5 Disturbing Energy Blunders in 2013
Jul 28th 2013 2:00PM
Updated Jul 28th 2013 2:06PM
So far, 2013 isn't shaping up to be the energy industry's safest year. A number of disasters have occurred, which have brought unwanted attention to the industry. Here's a look at the industry's five biggest blunders so far this year.
A Herculean disaster averted in the Gulf
Just this past week, a blowout occurred on a Hercules -owned rig operating in the shallow waters of the Gulf of Mexico. Natural gas leaking from a well off the coast of Louisiana caught fire and spread to the Hercules rig. Fortunately, all 48 personnel in the rig were safely evacuated. However, the incident underscores the risks of drilling offshore. It could have been a lot worse, as no one was hurt, and this is a natural gas well so the environmental threats are far less than if it were an oil well. While the well is not yet under control, Hercules investors appear to have caught a break, which is why stock was down only about 4% on the week.
The Gulf aflame, again
Earlier in the year, oil did catch fire in the Gulf after a Chevron -owned pipeline caught fire after being hit by a tugboat pushing an oil barge. Cleanup crews were quick to respond in deploying thousands of feet of containment booms and skimmers. However, the incident left a mile-long oil sheen in the Gulf, which isn't something any of us wanted to see in the Gulf again. Luckily, the incident didn't cause much harm or damage, though it did serve as a reminder of the risks we face in securing our energy future.
ExxonMobil's oily mess
Oil and gas giant ExxonMobil had a pretty big mess on its hands when its 70-year-old Pegasus oil pipeline sprang a leak. In late March, the pipeline spilled about 5,000 barrels of crude oil, or about 210,000 gallons, in Mayflower, Ark. Luckily, that was just a fraction of the 90,000 barrels of crude oil that flow through the pipeline each day. The spill caused quite a stir against the transporting of crude oil by pipes, and it certainly didn't help the cause of the politically charged Keystone XL. Nor did it help that the pipeline sprang a small leak again about a month later. This time it spilled about one barrel of crude oil in a residential yard about 200 miles from the Mayflower spill.
Canada's national tragedy
Unfortunately, the year was marred by more than just close calls. Earlier this month, a runaway train loaded with oil derailed in a quaint lakeside town in Quebec. An ensuing explosion caused an estimated 1.5 million gallons of oil to catch fire, ultimately killing 47 people. Despite a previously stellar safety record, oil-by-rail has seen several spills this year, including three small spills earlier this year by Canadian Pacific . Its largest accident resulted in a spill of 30,000 gallons of oil in Minnesota. However, those spills are really a drop in the bucket when compared with the devastating tragedy in Canada, which is by far the worst oil-by-rail disaster since the industry started relying on the rails because of a lack of pipeline capacity.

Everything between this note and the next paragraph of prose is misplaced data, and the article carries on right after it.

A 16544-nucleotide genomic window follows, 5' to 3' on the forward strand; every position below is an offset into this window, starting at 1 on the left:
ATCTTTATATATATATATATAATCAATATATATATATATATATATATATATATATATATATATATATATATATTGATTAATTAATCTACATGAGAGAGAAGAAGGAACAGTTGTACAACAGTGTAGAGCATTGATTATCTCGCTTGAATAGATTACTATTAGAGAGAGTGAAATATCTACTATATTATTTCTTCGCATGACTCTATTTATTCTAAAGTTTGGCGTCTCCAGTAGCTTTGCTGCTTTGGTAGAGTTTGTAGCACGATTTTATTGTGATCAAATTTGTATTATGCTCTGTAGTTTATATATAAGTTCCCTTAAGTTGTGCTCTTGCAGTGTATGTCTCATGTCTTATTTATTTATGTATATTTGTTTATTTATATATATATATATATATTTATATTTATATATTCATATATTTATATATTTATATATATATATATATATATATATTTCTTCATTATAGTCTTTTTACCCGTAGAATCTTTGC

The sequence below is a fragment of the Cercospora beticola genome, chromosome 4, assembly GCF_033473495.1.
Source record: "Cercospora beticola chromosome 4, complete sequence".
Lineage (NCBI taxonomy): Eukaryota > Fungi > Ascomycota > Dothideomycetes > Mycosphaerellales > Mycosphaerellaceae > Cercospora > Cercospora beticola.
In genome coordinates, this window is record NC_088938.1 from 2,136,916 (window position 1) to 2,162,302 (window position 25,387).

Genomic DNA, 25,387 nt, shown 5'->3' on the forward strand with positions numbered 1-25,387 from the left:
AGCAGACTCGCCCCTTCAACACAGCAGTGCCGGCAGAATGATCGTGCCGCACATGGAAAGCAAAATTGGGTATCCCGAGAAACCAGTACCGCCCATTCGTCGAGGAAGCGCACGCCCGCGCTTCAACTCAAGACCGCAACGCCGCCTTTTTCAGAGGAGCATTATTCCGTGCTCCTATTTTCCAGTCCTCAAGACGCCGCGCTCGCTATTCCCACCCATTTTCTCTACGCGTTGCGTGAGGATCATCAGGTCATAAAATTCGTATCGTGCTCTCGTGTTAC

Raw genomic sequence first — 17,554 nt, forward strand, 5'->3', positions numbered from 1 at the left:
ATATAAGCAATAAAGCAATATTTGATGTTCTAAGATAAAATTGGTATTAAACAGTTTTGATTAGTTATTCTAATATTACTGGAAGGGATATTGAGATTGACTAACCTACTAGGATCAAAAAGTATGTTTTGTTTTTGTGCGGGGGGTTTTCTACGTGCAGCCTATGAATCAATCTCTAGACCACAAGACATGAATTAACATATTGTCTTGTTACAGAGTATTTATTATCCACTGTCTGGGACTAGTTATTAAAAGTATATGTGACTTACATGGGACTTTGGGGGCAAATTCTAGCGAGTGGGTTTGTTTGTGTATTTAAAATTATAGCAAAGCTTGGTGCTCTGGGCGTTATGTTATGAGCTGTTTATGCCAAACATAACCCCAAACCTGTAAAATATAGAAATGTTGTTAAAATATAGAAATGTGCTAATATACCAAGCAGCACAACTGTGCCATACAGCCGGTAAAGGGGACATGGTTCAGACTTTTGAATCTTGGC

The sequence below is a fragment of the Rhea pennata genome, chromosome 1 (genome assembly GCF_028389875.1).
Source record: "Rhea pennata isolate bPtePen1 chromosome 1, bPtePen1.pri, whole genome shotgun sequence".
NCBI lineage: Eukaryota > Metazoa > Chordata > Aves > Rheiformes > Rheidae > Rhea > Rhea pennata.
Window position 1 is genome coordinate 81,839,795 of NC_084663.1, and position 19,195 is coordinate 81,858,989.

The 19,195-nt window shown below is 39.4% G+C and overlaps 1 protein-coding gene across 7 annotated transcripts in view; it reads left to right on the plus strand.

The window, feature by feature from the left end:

The wrong chemical equation
The extraction and transportation of natural gas and oil wasn't the only part of the energy industry to endure a tragic incident. This past April, a fertilizer plant explosion in the town of West, Texas, caught fire and exploded, killing at least 14 while injuring more than 200. The fallout from the incident has the town suing the plant's supplier, CF Industries . The suit says that CF "blindly" supplied about 200 tons of a volatile compound to the West Fertilizer Company without investigating whether the plant could store it safely. The wooden warehouse that stored the ammonium nitrate didn't have fire-resistant partitions or a sprinkler system. Further, it was stored in combustible wooden bins with significant amounts of combustible seeds, which is what helped fuel the intensity of the fire.
Final Foolish thoughts
There's no way to sugar-coat this: 2013 has been a terrible year for the energy industry as well as sectors closely associated with it. The loss of human life is especially heartbreaking, as several of these disasters will leave a lasting impact. However, we must push forward for a brighter tomorrow and work together to ensure better safeguards are in place so incidents like these don't ever happen again.
The hope is that these big blunders will bring about more prudent management of our resources but won't derail our goal of becoming energy independent. It really is an exciting time in our nation's history, and there are many different ways to invest in the growth of the energy sector. If you're looking at how you can invest in the sector without exposing your retirement portfolio to a lot of risk, then you should consider a company that The Motley Fool's analysts have uncovered as its an under-the-radar company that's dominating its industry. To get the name and detailed analysis of this company that will prosper for years to come, check out the special free report: "The Only Energy Stock You'll Ever Need." Don't miss out on this limited-time offer and your opportunity to discover this company before the market does. Click here to access your report -- it's totally free.
The article 5 Disturbing Energy Blunders in 2013 originally appeared on Fool.com.Fool contributor Matt DiLallo has no position in any stocks mentioned. The Motley Fool recommends Chevron and owns shares of CF Industries Holdings. Try any of our Foolish newsletter services free for 30 days. We Fools don't all hold the same opinions, but we all believe that considering a diverse range of insights makes us better investors. The Motley Fool has a disclosure policy.
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